Should I let my child see “Bully”?
The March 2012 movie titled “Bully” is currently awash in a sea of controversy. The movie details the lives of several American children who are faced with cruel bullying on a regular basis, and it documents the harm that bullying can cause to the delicate emotional health of children and teens. It sends a powerful message, one that is sure to have an impact on teens and parents everywhere.
So what’s the problem?
Well, the problem is, the movie received an R rating* (initially, see April 6 update below) from the Motion Picture Association of America (MPAA). This rating would have meant that the movie would be off limits to unaccompanied children and teens, meaning the movie’s message will be inaccessible to those who need to hear it the most.
An R rating also means that parents who aren’t familiar with the movie would likely forbid their children from seeing the film (based on the rating alone) without understanding that they are depriving their children of an important message.
Furthermore, many areas have rules prohibiting teachers from screening R-rated movies in the classroom, so this rating would have also prevented schools- arguably the place where most bullying takes place- from showing the film.
As a result, the film’s distributor ultimately decided to release the film without a rating. This raised a few new problems, however, as unrated films are often associated with the dreaded NC-17 rating reserved for adult films (usually pornography). Most movie theaters nationwide therefore decline to show movies that are unrated. But please understand that this movie is not pornography, and despite the R rating, it is also not a film meant for adults alone.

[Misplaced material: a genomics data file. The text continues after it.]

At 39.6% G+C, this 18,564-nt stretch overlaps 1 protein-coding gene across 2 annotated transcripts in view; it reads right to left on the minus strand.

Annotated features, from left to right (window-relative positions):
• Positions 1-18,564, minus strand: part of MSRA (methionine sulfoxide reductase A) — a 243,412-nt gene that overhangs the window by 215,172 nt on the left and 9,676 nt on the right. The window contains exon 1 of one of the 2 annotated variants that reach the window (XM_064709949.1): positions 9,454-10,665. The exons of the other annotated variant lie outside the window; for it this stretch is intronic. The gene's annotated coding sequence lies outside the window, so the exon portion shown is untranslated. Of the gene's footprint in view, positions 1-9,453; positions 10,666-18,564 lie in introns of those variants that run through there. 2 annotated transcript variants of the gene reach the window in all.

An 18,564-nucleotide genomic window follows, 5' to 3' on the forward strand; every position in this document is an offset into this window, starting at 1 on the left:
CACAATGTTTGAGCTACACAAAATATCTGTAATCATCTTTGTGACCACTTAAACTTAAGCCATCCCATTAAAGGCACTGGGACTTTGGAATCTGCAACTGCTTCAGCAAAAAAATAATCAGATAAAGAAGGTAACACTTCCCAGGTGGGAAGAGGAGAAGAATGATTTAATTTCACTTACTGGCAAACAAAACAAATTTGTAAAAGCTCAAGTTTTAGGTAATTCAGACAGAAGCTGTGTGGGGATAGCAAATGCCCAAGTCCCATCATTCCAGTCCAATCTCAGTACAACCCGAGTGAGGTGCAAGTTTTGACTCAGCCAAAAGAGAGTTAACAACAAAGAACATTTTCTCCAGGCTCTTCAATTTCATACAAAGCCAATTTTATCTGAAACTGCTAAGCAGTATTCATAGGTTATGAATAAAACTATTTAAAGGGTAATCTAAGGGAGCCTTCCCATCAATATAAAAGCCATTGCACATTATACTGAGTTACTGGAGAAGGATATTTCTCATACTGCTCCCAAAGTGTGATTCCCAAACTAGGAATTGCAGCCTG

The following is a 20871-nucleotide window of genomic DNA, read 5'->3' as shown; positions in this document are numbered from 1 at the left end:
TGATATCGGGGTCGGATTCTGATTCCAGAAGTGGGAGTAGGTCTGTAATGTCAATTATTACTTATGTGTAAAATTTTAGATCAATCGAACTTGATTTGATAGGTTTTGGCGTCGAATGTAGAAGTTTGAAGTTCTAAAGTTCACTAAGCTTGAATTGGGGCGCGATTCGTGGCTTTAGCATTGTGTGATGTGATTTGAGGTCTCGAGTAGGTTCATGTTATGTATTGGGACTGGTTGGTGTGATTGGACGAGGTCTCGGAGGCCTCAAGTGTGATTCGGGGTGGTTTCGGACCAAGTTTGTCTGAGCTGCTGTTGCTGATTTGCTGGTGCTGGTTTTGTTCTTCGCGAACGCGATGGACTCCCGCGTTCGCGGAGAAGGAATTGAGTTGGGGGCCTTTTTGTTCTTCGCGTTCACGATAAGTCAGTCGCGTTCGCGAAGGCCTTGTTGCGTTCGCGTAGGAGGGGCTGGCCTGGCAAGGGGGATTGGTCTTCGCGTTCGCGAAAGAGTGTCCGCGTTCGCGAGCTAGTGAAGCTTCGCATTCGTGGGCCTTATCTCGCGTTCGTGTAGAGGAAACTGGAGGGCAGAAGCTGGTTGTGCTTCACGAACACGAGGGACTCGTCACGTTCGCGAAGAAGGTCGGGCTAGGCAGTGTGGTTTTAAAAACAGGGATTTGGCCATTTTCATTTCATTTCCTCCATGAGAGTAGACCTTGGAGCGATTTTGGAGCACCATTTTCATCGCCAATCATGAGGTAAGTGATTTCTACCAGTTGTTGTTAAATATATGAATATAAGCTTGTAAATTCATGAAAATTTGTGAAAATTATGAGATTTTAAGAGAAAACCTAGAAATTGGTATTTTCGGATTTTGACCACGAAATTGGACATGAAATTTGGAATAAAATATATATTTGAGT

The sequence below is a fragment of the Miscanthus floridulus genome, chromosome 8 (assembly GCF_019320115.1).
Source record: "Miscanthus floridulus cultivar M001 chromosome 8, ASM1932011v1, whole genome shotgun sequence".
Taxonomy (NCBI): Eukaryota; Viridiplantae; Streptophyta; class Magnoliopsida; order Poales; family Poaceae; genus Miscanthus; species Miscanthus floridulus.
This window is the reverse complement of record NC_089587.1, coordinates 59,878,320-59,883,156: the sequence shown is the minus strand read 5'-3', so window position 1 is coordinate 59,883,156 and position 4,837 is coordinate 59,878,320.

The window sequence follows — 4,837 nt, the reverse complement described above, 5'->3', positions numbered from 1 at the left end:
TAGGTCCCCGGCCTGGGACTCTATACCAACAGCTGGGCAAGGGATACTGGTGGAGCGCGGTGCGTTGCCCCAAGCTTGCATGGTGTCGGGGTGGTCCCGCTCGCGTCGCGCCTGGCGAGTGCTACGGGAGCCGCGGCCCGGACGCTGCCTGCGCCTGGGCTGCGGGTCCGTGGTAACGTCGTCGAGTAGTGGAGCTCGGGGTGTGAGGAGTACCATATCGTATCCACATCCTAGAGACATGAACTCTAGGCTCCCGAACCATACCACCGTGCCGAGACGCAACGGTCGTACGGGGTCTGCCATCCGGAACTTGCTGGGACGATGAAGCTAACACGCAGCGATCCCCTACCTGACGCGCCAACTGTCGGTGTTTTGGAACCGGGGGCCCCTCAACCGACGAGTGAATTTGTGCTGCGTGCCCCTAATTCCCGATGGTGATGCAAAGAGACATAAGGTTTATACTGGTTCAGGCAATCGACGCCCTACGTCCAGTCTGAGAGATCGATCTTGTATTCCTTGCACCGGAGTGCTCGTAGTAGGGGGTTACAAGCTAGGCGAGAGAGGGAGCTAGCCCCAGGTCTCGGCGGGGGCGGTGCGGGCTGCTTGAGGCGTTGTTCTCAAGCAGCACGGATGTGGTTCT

Why did the film get such a harsh rating?
The reason that “Bully” received and R rating is that the film contains some crude language. Specifically, there are some scenes (not many, but some) where young people are shown using the “F word.” While no parent wants their child exposed to such harsh language, it is important to look past the language itself and see what it represents.
Remember, when the film’s distributors received the R rating, they had the option of editing or removing the controversial language. This would have lessened the severity of the rating, and as a result, the movie would have been available to a much wider audience, thus increasing profits.
But here’s the thing: The distributors didn’t care about profits so much as they cared about the film’s important message. This message, they argue, needs to be made available to children and teens in as pure a form as possible, and sanitizing the language serves to strip the film of some of its meaning. Bullying is harsh, and the language of bullying is equally so.
The language is not ideal, and no parent wants to expose their child to dirty words. But most children, whether we like to admit it or not, are exposed to this type of language on almost a daily basis. And some of those children, like the ones portrayed in this movie, are exposed to this language as the victims of bullying.
That’s exactly the point this movie is trying to make, that although bullying is an uncomfortable topic, it is intolerable and must be addressed. As a parent, it is important to remember that this type of language is not being thrown around without purpose: It is coming from children, and it is directed at other children, often the victims of bullying.
Only you know your child, of course. But if your son or daughter is of reasonable age and you prohibit them from seeing this movie to shelter them from the occasional curse word, you could be doing them a grave disservice.
*April 6, 2012 update: According to the Weinstein Company website (produced the film), the MPAA has lowered the R rating to PG-13 without the director, Lee Hirsch, having to edit a controversial but plot crucial scene that involves a boy being bullied on a bus. This is a key victory for parents, educators and victims of bullying.